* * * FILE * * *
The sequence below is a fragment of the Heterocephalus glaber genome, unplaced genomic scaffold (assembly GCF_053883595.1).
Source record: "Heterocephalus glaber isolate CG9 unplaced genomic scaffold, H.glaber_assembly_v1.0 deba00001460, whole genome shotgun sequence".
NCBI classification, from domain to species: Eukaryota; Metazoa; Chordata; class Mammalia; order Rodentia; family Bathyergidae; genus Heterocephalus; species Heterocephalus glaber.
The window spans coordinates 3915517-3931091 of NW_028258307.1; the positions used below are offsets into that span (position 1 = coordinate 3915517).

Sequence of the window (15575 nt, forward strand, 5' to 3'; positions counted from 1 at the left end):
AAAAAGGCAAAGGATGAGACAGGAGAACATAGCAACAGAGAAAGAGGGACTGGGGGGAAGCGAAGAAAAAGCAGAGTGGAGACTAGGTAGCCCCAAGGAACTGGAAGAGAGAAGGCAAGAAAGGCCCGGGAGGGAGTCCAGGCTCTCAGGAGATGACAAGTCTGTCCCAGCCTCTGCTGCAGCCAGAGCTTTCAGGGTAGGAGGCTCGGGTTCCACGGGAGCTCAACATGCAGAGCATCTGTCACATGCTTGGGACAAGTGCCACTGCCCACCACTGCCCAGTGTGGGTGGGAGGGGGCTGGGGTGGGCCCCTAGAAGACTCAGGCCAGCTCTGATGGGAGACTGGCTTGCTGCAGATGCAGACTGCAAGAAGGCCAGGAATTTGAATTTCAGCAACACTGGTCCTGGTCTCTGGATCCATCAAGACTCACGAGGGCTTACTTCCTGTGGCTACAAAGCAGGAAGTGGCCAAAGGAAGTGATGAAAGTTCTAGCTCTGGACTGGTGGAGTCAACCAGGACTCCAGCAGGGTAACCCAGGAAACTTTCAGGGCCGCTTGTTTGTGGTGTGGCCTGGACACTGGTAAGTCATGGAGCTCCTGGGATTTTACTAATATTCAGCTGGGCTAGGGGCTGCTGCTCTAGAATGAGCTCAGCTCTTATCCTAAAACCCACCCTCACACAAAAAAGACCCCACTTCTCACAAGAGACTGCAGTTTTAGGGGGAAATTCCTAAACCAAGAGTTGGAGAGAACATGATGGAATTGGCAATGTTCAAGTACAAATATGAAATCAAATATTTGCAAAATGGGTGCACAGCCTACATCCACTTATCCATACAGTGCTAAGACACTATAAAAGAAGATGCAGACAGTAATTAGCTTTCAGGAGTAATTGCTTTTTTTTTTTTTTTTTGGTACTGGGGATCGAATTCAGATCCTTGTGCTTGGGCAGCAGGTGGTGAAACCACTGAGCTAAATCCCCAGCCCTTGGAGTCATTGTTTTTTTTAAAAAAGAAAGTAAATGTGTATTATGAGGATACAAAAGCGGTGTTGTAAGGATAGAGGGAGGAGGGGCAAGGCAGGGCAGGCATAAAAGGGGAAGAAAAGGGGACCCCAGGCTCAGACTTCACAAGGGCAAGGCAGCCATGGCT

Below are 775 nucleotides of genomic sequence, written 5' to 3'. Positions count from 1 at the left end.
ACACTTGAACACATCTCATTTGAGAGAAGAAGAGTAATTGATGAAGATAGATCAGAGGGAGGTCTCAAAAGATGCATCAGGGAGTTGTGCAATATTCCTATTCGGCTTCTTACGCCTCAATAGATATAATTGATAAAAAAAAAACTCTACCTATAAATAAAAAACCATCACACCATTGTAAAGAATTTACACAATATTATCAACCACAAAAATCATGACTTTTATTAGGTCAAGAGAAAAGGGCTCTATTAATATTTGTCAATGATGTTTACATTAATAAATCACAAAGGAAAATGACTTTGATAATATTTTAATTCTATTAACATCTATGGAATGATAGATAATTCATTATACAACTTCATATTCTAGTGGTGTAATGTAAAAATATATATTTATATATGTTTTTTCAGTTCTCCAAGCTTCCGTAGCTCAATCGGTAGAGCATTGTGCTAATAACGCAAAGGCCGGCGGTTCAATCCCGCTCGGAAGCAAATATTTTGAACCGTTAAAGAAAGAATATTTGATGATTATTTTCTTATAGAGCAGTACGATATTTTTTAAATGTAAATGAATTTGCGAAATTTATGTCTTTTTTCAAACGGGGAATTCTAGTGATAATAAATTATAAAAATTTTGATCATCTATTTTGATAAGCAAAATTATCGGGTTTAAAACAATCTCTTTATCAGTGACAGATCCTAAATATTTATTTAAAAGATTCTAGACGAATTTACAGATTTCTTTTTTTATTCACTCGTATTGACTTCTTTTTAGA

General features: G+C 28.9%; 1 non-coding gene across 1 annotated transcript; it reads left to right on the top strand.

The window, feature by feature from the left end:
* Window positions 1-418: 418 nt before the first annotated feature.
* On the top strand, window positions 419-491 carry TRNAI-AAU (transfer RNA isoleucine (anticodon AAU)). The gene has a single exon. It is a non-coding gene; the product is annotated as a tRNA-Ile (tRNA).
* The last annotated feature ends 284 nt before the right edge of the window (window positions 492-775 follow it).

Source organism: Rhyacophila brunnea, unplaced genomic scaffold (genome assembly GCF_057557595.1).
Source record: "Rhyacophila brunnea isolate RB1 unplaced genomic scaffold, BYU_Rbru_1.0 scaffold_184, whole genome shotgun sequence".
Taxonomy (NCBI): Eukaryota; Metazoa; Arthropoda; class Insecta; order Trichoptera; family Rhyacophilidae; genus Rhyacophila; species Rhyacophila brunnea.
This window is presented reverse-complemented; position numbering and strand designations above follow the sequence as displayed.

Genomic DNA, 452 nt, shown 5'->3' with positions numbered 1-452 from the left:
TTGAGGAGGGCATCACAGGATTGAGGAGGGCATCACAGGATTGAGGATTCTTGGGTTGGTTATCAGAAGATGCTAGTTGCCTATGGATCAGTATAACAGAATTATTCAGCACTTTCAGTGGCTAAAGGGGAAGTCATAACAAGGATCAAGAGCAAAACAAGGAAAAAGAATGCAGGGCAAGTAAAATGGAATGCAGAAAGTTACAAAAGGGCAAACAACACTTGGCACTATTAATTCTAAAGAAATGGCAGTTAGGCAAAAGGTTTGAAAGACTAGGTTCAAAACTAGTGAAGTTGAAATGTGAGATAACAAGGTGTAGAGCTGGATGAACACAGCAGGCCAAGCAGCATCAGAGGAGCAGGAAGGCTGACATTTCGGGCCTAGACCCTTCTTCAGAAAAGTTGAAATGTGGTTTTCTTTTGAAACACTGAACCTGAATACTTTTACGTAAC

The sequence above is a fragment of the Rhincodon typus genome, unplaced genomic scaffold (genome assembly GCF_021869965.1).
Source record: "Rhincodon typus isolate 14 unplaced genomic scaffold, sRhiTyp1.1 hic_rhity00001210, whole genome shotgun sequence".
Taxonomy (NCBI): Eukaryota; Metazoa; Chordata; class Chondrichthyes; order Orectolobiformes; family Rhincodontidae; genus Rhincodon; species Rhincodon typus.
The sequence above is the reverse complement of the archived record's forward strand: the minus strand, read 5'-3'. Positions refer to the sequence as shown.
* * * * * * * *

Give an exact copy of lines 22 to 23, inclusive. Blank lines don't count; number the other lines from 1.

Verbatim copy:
Taxonomy (NCBI): Eukaryota; Metazoa; Chordata; class Chondrichthyes; order Orectolobiformes; family Rhincodontidae; genus Rhincodon; species Rhincodon typus.
The sequence above is the reverse complement of the archived record's forward strand: the minus strand, read 5'-3'. Positions refer to the sequence as shown.